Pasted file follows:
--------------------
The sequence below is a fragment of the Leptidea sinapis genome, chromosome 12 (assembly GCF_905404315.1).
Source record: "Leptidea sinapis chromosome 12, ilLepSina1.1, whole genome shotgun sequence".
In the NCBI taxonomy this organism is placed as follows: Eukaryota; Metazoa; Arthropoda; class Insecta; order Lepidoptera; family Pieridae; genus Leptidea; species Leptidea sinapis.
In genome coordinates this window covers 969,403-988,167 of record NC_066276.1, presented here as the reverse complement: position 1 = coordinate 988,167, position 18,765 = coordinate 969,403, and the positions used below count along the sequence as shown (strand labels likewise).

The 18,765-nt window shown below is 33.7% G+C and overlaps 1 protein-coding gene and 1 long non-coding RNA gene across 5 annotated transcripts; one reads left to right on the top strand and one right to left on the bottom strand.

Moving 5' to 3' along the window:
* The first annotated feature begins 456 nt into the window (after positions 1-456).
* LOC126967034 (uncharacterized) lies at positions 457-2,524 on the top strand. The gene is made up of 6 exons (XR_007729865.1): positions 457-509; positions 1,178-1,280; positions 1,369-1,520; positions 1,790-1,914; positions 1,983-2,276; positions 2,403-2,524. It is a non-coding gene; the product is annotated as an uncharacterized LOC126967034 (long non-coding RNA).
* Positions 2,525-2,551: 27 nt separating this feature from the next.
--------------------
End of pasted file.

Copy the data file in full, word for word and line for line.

The sequence below is a fragment of the Leptidea sinapis genome, chromosome 12 (assembly GCF_905404315.1).
Source record: "Leptidea sinapis chromosome 12, ilLepSina1.1, whole genome shotgun sequence".
In the NCBI taxonomy this organism is placed as follows: Eukaryota; Metazoa; Arthropoda; class Insecta; order Lepidoptera; family Pieridae; genus Leptidea; species Leptidea sinapis.
In genome coordinates this window covers 969,403-988,167 of record NC_066276.1, presented here as the reverse complement: position 1 = coordinate 988,167, position 18,765 = coordinate 969,403, and the positions used below count along the sequence as shown (strand labels likewise).

The 18,765-nt window shown below is 33.7% G+C and overlaps 1 protein-coding gene and 1 long non-coding RNA gene across 5 annotated transcripts; one reads left to right on the top strand and one right to left on the bottom strand.

Moving 5' to 3' along the window:
* The first annotated feature begins 456 nt into the window (after positions 1-456).
* LOC126967034 (uncharacterized) lies at positions 457-2,524 on the top strand. The gene is made up of 6 exons (XR_007729865.1): positions 457-509; positions 1,178-1,280; positions 1,369-1,520; positions 1,790-1,914; positions 1,983-2,276; positions 2,403-2,524. It is a non-coding gene; the product is annotated as an uncharacterized LOC126967034 (long non-coding RNA).
* Positions 2,525-2,551: 27 nt separating this feature from the next.